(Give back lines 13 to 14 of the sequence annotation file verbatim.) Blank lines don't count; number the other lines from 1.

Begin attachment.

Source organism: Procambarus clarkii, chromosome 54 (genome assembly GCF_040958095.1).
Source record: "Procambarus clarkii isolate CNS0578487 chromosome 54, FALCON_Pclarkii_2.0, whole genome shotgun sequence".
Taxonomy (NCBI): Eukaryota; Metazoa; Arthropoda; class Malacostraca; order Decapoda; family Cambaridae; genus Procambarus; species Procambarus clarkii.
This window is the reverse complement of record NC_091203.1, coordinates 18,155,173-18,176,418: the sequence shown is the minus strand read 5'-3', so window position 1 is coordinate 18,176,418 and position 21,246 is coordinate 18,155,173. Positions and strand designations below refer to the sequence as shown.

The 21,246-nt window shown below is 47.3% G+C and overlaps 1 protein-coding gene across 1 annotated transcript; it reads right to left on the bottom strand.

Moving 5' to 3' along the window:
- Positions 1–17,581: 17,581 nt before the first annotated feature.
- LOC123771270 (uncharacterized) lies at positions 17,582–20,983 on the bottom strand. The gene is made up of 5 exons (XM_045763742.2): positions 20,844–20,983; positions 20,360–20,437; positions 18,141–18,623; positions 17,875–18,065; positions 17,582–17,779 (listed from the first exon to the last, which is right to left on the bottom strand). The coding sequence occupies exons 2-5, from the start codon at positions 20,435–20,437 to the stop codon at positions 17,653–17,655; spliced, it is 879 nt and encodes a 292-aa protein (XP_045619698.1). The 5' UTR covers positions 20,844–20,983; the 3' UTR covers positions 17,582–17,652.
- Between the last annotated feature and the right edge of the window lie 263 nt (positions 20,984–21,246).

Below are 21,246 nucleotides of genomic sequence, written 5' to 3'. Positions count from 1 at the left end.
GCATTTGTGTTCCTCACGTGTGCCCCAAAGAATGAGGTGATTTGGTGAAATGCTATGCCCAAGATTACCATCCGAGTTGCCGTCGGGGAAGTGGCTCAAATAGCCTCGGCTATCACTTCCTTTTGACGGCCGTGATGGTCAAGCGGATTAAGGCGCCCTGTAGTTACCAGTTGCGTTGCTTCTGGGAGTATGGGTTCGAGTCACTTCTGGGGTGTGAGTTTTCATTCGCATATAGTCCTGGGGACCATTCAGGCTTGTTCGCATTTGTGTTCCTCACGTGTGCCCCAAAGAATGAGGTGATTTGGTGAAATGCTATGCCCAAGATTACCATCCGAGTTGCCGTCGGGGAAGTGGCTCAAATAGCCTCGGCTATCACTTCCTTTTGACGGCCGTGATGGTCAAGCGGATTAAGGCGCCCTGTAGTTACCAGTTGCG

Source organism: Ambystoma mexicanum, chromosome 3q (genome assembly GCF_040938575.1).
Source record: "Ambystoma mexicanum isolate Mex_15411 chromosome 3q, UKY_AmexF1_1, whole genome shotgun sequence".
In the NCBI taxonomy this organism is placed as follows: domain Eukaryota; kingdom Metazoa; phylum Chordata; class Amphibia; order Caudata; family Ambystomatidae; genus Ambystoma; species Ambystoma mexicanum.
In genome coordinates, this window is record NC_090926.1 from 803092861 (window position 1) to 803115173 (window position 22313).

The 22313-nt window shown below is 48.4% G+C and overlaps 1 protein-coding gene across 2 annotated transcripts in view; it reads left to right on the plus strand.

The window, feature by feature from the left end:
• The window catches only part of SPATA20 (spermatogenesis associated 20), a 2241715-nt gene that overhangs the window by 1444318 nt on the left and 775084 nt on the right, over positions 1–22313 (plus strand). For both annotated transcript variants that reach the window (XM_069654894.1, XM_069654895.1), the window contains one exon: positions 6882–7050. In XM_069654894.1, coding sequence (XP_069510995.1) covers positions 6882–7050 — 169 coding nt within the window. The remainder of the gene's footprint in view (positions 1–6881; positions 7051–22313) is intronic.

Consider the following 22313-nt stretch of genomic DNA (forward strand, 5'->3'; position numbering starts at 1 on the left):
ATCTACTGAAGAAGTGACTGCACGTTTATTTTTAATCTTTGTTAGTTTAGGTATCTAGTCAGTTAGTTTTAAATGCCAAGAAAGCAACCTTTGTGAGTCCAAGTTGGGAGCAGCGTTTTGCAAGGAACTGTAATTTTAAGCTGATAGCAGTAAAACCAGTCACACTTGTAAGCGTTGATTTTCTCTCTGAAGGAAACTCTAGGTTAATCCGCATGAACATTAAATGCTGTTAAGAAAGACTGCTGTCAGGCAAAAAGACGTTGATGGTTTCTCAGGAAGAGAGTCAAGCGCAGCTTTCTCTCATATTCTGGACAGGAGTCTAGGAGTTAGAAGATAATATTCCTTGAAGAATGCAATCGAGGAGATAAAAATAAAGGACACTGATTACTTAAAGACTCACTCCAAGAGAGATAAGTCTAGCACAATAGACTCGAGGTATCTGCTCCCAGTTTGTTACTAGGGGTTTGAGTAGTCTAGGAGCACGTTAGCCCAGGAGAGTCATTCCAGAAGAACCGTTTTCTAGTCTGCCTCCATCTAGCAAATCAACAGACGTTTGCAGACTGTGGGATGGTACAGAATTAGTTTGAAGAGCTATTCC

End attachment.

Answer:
Source record: "Ambystoma mexicanum isolate Mex_15411 chromosome 3q, UKY_AmexF1_1, whole genome shotgun sequence".
In the NCBI taxonomy this organism is placed as follows: domain Eukaryota; kingdom Metazoa; phylum Chordata; class Amphibia; order Caudata; family Ambystomatidae; genus Ambystoma; species Ambystoma mexicanum.